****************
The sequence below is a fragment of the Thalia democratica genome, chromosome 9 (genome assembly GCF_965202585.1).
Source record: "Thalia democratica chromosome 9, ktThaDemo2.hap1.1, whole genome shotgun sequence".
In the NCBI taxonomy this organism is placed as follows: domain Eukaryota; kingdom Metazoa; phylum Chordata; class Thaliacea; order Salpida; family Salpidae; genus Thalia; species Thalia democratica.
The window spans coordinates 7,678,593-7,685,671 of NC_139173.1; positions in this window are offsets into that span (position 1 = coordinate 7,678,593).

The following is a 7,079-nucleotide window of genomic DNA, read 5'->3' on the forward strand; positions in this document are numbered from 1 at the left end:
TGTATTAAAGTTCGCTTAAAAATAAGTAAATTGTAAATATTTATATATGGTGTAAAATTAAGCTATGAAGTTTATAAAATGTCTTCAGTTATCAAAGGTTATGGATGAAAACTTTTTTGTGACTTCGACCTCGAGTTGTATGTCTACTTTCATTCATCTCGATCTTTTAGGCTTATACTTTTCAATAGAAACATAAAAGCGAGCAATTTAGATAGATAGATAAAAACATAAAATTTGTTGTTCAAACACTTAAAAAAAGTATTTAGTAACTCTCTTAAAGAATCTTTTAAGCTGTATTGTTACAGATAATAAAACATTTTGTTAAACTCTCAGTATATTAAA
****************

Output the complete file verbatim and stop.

The sequence below is a fragment of the Thalia democratica genome, chromosome 9 (genome assembly GCF_965202585.1).
Source record: "Thalia democratica chromosome 9, ktThaDemo2.hap1.1, whole genome shotgun sequence".
In the NCBI taxonomy this organism is placed as follows: domain Eukaryota; kingdom Metazoa; phylum Chordata; class Thaliacea; order Salpida; family Salpidae; genus Thalia; species Thalia democratica.
The window spans coordinates 7,678,593-7,685,671 of NC_139173.1; positions in this window are offsets into that span (position 1 = coordinate 7,678,593).

The following is a 7,079-nucleotide window of genomic DNA, read 5'->3' on the forward strand; positions in this document are numbered from 1 at the left end:
TGTATTAAAGTTCGCTTAAAAATAAGTAAATTGTAAATATTTATATATGGTGTAAAATTAAGCTATGAAGTTTATAAAATGTCTTCAGTTATCAAAGGTTATGGATGAAAACTTTTTTGTGACTTCGACCTCGAGTTGTATGTCTACTTTCATTCATCTCGATCTTTTAGGCTTATACTTTTCAATAGAAACATAAAAGCGAGCAATTTAGATAGATAGATAAAAACATAAAATTTGTTGTTCAAACACTTAAAAAAAGTATTTAGTAACTCTCTTAAAGAATCTTTTAAGCTGTATTGTTACAGATAATAAAACATTTTGTTAAACTCTCAGTATATTAAA